I am lying in bed trying to summon the energy to do some much needed chores: calling in sick at work due to another ‘relapse’ of back pain; calling a good friend to arrange her to visit so I can countersign her passport; checking on Winter Boy who is doing goodness knows what in his bedroom, and well, er, going to the Loo. My reluctance to call people is because this involves a game called ‘Hunt the Phone Charger’; my reluctance to do that, aside from the pain this produces is also largely for the same reason as not wanting to go to the loo and not wanting to check on my boy – Every Single Room in this place looks like we have been burgled and I cannot bear to wade through toys, clothes and other debris just to find a phone and to find my son.
So, instead I am sitting here with the skylights open, the sun on my face, putting it all off in the name of ‘writing’.
I have been thinking, with a smile on my face, about my little boy (who has, during the time of writing this wandered upstairs with the iPad asking me for daddy’s password so he can upload a Toy Story game) and his love of dressing up; it has got me thinking, not for the first time, about our values in this family of ‘boy toys’ and ‘girl toys’ especially with campaigns around such as Let Toys Be Toys (encouraging retailers to change the way they advertise their toys to ‘boys’ and ‘girls’) and with some surprising attitudes of those in our social circle.
Like my daughter as a toddler (who, apart from occasionally forgetting to put knickers on before going out, has developed a sense of shyness about her body in front of friends and strangers in the last 6 months), he much prefers to be stark naked than trapped in the constraints of clothing; often discarding his clothes the moment he gets home. And even when he concedes that he needs to wear clothes, getting dressed can be a battle as he changes his mind about what he wants to wear for pre-school or to the park every 30 seconds or so. When Winter Boy has clothes on, he adores dressing up; between him and his big sister they have an ecclectic mix of princess dresses, doctors outfits, nurses uniforms and cowboy clothes, along with a few of my old clothes from when I was a size nothing (can’t believe I ever fit into some of those things).
But Winter Boy is never happier at the moment than when he is dressing as a ‘girl’. He has recently been photographed wearing his sister’s emerald-green sparkly party dress which shimmers in sunlight. Apart from being huge for him, he actually looked quite stunning in it and looked the spit of his sister at the same age. He wanted to be a princess and go to sleep as a princess that night, and so after a few enormous, sad, rolling tears of protest dropped onto the dress we let him get into his Thomas the Tank Engine adorned bed as Princess Winter Boy and after a princess story, he insisted we say “goodnight princess” to him.
We have just been given a big bag of clothes from a parent at Summer Girl’s school for Winter Boy. It’s all too big, but that hasn’t stopped him insisting on wearing his new Ben 10 shirt for 4-5 year olds to pre-school and his new 5 year old ‘Cars’ PJs to bed. However, despite his love of his new ‘boy’ clothes, he insisted, at 8pm on Friday evening, after stripping out of those much-loved ‘Cars’ PJs, that he was going to bed as The Queen of Hearts. After a few attempts at refusing by us parents, we gave in and let him dress up as the Queen of Hearts, have a story about Queens in bed; he went to bed without a fuss, tucked up in his Gruffalo duvet, with the little fluffy sleeves of the dress poking over the covers. He corrected me again when I gave him a kiss goodnight “say ‘Goodnight Queen of Hearts’ not Winter Boy!”. About 5am when he woke proclaiming that he no longer wanted to be The Queen of Hearts. R changed him back into himself and he snuggled with us, happily announcing that he loved being a Queen, but prefers being Winter Boy before going back to sleep.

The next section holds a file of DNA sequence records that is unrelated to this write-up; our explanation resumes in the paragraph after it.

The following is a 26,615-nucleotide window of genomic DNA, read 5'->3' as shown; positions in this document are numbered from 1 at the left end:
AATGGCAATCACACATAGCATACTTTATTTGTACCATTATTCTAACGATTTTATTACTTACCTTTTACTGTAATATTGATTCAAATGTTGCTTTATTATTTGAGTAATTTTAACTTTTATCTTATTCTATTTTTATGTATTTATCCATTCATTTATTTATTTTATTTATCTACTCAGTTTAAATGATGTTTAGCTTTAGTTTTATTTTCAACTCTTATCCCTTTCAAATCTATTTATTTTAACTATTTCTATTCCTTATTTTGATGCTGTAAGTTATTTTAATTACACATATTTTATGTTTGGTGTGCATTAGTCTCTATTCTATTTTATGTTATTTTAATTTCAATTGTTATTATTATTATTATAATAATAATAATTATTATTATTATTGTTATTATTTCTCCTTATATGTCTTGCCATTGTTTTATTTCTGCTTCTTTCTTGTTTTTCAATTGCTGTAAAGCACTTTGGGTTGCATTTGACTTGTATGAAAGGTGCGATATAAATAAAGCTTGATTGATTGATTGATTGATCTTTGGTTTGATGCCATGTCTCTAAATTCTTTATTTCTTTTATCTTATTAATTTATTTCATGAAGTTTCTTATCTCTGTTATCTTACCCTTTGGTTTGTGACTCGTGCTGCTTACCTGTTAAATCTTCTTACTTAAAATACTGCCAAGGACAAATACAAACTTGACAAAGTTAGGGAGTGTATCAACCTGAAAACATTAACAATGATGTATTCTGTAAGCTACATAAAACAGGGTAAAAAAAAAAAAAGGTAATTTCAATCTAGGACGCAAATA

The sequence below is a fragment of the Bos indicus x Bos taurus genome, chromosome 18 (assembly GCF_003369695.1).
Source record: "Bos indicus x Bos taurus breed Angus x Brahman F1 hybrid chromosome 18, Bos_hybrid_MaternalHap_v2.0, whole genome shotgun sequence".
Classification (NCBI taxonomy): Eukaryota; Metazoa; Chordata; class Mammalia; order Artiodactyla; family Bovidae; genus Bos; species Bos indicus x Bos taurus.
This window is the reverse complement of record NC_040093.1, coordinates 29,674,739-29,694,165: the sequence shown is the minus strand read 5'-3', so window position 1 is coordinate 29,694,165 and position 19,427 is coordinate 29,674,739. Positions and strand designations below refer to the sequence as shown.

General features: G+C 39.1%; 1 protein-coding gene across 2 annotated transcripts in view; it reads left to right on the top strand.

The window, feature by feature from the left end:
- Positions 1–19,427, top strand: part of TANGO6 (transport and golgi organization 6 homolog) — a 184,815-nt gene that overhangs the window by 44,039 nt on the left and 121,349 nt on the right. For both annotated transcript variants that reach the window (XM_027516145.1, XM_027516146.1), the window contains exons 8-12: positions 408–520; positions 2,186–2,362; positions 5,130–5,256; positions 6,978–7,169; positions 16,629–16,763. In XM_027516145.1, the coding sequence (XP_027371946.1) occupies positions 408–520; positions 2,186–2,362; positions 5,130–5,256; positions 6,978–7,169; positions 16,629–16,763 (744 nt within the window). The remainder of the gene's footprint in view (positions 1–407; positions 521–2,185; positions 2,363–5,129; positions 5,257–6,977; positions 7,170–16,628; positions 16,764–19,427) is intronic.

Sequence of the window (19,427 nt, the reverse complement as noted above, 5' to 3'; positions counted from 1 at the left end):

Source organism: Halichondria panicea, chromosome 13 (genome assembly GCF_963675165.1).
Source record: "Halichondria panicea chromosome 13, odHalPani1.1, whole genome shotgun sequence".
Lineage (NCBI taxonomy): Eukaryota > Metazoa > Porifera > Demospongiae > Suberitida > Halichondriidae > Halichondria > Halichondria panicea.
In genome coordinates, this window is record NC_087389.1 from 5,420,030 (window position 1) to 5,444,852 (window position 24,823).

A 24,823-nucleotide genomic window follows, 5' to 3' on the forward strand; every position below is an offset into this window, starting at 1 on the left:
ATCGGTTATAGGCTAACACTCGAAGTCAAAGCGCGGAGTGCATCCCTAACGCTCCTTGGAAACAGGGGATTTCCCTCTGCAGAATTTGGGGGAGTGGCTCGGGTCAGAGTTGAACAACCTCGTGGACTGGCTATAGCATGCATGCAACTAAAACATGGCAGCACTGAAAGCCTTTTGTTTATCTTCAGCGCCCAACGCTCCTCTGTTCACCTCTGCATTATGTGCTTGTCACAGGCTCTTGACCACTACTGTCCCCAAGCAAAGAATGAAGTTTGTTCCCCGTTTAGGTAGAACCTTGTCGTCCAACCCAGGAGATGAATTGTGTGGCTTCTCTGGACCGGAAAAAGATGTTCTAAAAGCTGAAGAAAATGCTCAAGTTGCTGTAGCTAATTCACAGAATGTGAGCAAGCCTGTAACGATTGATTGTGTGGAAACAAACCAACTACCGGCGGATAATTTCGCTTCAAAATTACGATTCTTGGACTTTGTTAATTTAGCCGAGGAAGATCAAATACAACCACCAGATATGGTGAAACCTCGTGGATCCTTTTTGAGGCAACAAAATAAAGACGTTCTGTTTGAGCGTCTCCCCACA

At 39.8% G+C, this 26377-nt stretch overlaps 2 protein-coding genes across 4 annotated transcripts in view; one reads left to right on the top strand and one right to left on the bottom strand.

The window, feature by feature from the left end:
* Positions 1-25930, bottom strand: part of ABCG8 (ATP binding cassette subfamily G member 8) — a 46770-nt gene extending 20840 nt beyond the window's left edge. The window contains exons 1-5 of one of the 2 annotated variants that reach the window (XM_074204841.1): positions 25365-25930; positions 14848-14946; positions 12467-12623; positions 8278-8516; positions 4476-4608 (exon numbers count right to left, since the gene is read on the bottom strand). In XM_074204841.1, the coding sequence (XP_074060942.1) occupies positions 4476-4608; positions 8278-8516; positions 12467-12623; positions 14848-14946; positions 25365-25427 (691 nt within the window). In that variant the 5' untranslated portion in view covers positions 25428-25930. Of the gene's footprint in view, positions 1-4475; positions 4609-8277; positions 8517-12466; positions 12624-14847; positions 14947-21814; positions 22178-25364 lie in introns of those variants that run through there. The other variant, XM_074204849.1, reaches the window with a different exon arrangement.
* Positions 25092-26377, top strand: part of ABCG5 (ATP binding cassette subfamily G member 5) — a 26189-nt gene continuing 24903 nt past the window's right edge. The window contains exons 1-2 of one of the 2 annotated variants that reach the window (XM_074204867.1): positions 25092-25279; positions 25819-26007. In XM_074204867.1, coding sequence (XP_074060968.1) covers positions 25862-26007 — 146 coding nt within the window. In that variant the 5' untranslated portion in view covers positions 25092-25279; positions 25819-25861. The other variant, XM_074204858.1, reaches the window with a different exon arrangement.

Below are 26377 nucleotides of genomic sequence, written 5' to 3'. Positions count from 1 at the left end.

I have been shocked at some of the things people around us have said about these events. Seemingly intelligent friends of mine have made comments such as ‘you can’t do that to him! it’s cruel!’ and ‘he won’t forgive you for that [photo]‘. When he has had a colourful wrap in his (apparently far too long) gorgeous blonde hair, there have been cries of ‘but he’s a booooy!’ and one time a male friend actually took the hair braid out when I wasn’t there (I was a little cross about that one I can tell you). Seriously, what do those who have a problem with him twirling in a dress or having fun braids, or wanting to be called ‘Queen of Hearts’ think is going to happen to him, other than growing up to be a well-rounded, well-adjusted child, and then into a well-rounded, well-adjusted man? Wearing dresses and having long hair and hair wraps wont ‘make him gay’ or ‘transgender’. If he is ‘gay’, well, then that’s just how he is anyway; as parents, andas his peers around him, we should be supporting and developing that aspect of his character as he grows, not stifling it by providing negative labels, which could lead to issues around sexuality, and ultimately unhappiness, as he grows into a man. If his sexuality is not already defined as ‘gay’, being the Queen of Hearts is not going to change that, it will just mean he is being a child having the time of his life. And I am loving watch his fun, cheeky, happiness grow.
Interestingly, my Summer Girl has just started a football club, as a result of a local good football club bringing coaches into her school. No-one seems to bat an eyelid at the notion of her dressing in a masculine manner, having her beautiful blonde hair scraped back, wearing football boots, shin pads, and football shorts. She too is being the child she wants to be, not constrained by the expectations of adult society. And it’s fabulous.
I should probably get up now…